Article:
March 30, 2009
City of Cleveland Impact
• Case Western Reserve University employs nearly 3,000 full-time employees who earn more than $300 million in wages and generate over $850 million to Northeast Ohio region's economy;
Greater Circle Living Program:
• Now known as the Greater Circle Living Program, the University was a pioneer in establishing the Employee Housing Program in 2004 which leveraged several million dollars of housing opportunities for nearly 80 full-time employees by investing more than $500,000 to help them become first time home buyers in the City of Cleveland. Today, the program is comprised of a coalition of University Circle institutions who collectively have invested $4 million to stimulate investment in and revitalization of Greater University Circle neighborhoods. The forgivable loan program targets an estimated 43,000 people who work in Greater University Circle and may consider buying homes there.
Greater Circle Living offers a $5,000 forgivable loan for down payment and/or closing costs for the purchase of an owner-occupied home by full-time employees of any nonprofit institution in Greater University Circle, a district encompassing portions of seven Cleveland neighborhoods.
Employees of Case Western Reserve University, Cleveland Clinic, Cleveland Museum of Art, Judson at University Circle and University Hospitals may be eligible for an additional $10,000 forgivable loan for down payment or closing costs for the purchase of an owner-occupied home, or one month's rental reimbursement in Greater University Circle. Employees at these institutions currently living in the district may be eligible for up to $4,000 in matching funds for exterior renovations.
The program is funded by CWRU, Cleveland Clinic, the Cleveland Foundation, Cleveland Museum of Art, Judson at University Circle, the Kent H. Smith Charitable Trust, the Surdna Foundation and University Hospitals. Inspired by a program in West Philadelphia by the University of Pennsylvania, Greater Circle Living aims to transform Greater University Circle into destination not only for visitors who already flock to its cultural institutions, but for employees seeking to live near these amenities and the places where they work. For more information about this program, contact the Farifax Renaissance Development Corporation at (216) 361-8400.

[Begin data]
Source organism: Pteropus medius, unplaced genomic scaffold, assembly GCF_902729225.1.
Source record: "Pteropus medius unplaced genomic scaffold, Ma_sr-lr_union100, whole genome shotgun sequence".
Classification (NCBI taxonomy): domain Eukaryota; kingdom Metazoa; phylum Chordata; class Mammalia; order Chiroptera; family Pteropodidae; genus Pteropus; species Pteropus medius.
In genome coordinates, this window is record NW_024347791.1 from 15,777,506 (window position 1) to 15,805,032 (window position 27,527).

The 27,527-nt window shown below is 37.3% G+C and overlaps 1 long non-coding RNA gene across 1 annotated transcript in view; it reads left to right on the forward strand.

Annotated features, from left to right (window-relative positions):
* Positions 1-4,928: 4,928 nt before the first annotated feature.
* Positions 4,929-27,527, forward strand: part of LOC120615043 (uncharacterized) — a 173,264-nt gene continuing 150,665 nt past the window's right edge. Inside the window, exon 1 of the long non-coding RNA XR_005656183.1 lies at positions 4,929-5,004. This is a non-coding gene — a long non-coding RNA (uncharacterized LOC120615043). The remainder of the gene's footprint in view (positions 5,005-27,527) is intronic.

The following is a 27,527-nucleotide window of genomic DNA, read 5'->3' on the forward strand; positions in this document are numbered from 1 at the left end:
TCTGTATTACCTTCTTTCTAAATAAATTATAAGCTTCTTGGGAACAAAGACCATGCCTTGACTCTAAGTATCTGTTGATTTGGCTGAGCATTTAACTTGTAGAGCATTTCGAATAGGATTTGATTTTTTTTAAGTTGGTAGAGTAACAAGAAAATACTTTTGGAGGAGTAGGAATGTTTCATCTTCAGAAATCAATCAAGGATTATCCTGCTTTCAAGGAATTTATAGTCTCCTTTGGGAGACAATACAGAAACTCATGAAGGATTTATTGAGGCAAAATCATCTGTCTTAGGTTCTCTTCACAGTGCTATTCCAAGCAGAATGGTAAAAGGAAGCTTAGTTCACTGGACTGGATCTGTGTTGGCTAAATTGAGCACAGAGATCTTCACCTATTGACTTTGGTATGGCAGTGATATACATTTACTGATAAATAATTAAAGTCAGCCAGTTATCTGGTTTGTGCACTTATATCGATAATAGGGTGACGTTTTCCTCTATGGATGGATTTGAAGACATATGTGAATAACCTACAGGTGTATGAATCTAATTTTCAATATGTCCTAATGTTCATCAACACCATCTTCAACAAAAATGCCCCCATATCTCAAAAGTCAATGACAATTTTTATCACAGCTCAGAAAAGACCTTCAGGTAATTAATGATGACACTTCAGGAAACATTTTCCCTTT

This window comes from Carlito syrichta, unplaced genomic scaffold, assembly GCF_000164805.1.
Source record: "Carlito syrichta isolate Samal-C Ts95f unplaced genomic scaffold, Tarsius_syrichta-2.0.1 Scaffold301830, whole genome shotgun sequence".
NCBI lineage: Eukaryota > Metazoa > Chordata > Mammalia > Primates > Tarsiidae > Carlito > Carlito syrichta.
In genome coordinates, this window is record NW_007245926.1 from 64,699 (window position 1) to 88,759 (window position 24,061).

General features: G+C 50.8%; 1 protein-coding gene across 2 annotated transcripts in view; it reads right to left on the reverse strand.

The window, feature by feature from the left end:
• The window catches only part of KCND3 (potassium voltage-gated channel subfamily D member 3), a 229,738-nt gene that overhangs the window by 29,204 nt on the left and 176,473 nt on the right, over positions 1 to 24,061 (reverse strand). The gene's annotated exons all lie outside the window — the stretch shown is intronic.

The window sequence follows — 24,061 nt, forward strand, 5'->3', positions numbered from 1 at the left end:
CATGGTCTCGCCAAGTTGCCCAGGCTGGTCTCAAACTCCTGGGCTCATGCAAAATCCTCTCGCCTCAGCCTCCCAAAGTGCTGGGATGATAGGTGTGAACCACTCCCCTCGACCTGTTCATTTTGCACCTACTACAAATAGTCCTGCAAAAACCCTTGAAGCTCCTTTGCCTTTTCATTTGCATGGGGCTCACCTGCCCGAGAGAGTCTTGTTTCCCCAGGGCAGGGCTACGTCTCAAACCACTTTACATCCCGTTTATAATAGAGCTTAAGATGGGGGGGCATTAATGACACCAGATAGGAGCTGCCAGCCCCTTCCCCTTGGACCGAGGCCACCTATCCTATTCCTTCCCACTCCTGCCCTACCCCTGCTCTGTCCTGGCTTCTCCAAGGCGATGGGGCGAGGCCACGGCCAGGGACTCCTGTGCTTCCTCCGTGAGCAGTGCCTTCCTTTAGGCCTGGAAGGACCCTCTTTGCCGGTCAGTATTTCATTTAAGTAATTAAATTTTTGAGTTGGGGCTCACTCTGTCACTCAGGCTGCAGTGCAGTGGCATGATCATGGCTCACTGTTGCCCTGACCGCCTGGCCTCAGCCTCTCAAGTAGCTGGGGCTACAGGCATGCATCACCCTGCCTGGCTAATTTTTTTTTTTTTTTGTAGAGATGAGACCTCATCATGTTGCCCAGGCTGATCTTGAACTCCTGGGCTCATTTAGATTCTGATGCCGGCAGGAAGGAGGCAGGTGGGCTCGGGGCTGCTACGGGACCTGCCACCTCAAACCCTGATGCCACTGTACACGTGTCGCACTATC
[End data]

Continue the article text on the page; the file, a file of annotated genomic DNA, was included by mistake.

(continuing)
• The growing campus skyline validates the university’s economic vitality in construction projects alone: Phase I of the Village at 115 student-housing facility opened in 2006, was a $130 million project that created 600 construction jobs in the city; The new home for the Mandel Center for Nonprofit Organizations (a nearly $10 million dollar project) opened its doors in the early Fall of 2007; Uptown is approximately $150 million commercial/residential project that will feature a unique mix of arts, retail and residential housing in University Circle.
Leader in Supplier Diversity:
• Formed in 2002, the Supplier Diversity Initiative Council was designed to assist minority and women-owned business enterprises in gaining greater access to business opportunities at the university. Since its formation, Case has awarded over $145 million of business to diverse businesses in a variety of industries ranging from construction and professional services. The Supplier Diversity program has been recognized locally and nationally as one of the most progressive and successful programs of its kind.